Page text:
- Stingers have a limited range and functionality; cannot compensate for a lack of modern fighter jets and medium- and long-range missile defense systems. Kamikaze drones are designed to destroy targets on the ground and also cannot defend against Russian aircraft and missiles. (10/16)
- Myth: The US and @NATO are providing #Ukraine with needed weapons. Allies are doing everything possible, short of direct involvement in the war. Truth: To date, our allies have not answered our call for air defense support (fighter jets and SAM). (11/16)
- We have not received the tools we need to defend our sky and achieve victory. In the sky, the greatest need is for fighter jets – F-15s and F-16s of the fourth generation or higher would be sufficient; Ukrainian pilots can learn to fly these with just 2-3 weeks of training. (12/16)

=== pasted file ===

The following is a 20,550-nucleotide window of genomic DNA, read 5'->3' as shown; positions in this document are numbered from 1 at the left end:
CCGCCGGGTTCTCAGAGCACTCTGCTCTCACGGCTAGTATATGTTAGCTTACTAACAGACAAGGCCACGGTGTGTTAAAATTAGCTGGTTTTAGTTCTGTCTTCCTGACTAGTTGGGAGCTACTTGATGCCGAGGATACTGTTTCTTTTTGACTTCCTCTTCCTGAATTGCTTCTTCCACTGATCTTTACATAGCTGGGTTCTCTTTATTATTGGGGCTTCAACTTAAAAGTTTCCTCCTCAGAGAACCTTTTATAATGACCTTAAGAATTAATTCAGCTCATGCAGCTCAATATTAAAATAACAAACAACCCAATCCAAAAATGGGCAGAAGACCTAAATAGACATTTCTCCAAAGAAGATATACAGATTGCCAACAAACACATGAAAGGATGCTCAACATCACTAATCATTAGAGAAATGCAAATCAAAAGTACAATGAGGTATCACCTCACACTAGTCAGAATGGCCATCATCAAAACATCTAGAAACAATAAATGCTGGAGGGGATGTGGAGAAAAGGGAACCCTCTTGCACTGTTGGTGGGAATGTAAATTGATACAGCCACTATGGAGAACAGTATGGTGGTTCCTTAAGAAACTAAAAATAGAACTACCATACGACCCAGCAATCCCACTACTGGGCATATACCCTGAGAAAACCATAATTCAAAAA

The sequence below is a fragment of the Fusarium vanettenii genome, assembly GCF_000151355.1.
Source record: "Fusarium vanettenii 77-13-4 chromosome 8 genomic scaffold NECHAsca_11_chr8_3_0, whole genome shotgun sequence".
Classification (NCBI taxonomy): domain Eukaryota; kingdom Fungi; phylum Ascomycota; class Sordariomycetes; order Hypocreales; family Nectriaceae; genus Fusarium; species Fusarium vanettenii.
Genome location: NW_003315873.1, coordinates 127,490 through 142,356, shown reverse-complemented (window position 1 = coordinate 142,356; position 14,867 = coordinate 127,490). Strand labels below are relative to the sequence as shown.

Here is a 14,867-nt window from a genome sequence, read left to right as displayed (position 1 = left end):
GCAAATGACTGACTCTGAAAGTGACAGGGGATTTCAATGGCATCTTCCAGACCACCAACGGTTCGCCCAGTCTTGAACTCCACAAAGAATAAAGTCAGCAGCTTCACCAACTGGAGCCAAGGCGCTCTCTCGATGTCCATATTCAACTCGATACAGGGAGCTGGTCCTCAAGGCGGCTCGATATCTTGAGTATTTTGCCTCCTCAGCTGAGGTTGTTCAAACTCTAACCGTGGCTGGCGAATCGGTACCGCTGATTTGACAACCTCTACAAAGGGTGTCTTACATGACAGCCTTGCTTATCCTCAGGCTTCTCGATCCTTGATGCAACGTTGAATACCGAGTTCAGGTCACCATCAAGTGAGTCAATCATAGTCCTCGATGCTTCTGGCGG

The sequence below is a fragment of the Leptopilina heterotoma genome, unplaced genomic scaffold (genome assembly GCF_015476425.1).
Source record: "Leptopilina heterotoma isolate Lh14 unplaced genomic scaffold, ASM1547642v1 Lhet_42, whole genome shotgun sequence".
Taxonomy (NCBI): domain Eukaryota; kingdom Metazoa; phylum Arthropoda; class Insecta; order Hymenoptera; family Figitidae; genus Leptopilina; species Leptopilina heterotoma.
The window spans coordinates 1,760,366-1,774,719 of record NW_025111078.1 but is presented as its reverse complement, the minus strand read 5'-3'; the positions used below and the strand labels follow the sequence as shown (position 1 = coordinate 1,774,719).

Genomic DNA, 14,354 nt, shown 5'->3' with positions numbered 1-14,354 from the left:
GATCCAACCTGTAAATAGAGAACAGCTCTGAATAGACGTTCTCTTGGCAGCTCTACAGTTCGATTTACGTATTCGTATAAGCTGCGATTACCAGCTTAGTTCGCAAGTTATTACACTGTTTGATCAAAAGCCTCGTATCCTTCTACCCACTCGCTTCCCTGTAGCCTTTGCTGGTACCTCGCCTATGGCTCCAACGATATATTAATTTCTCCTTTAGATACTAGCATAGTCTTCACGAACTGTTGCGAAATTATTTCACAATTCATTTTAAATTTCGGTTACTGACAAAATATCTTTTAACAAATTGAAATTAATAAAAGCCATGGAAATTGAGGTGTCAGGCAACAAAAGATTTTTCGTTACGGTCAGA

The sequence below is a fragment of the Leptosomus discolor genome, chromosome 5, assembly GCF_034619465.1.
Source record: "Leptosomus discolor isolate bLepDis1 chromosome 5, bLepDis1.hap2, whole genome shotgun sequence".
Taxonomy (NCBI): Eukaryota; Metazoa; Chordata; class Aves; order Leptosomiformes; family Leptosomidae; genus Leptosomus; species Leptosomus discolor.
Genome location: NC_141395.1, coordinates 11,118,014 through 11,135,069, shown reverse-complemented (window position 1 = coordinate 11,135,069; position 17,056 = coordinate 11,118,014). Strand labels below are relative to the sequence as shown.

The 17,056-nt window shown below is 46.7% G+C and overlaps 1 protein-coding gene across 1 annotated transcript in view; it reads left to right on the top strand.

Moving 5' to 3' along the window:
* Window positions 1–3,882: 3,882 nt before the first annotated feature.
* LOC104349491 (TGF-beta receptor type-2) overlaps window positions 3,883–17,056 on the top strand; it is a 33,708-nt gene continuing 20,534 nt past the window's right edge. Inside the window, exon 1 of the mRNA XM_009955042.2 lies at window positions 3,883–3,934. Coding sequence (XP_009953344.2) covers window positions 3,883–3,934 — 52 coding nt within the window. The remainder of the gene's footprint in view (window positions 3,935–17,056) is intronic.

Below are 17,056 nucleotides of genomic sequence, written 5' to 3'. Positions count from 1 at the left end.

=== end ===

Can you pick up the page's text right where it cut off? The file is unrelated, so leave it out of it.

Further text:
- Unlike Soviet-era MiG-29s, these jets are equipped with the advanced technologies used by the enemy, including advanced radars and modern missiles. On the ground, air defense systems can prevent airstrikes and missile strikes. (13/16)
- Russia has fired well over 1,000 ballistic and cruise missiles and dropped hundreds of tons of unguided bombs over the cities and towns of Ukraine. Most could have been intercepted if Ukrainian territory were covered by the required number of efficient air defense systems. (14/16)
- Ukraine currently operates long-range S-300 (SA-10) missile systems and medium-range BUK-M1 missile systems. However, these are outdated, Soviet-era systems that are no match for Russian systems, such as the S-400 and others. (15/16)
- To effectively protect Ukraine, the optimal solution would be Patriot systems from the United States or the cheaper, more mobile NASAMS systems from Norway. In addition, Ukraine could also use more Soviet-era S-300 and BUK-M1 systems, which are also currently effective against the enemy. (16/16)
To me the most interesting part of this thread is tweet #12, which states that Ukrainian pilots could get up to speed on F-15s and F-16s with only two or three weeks of training.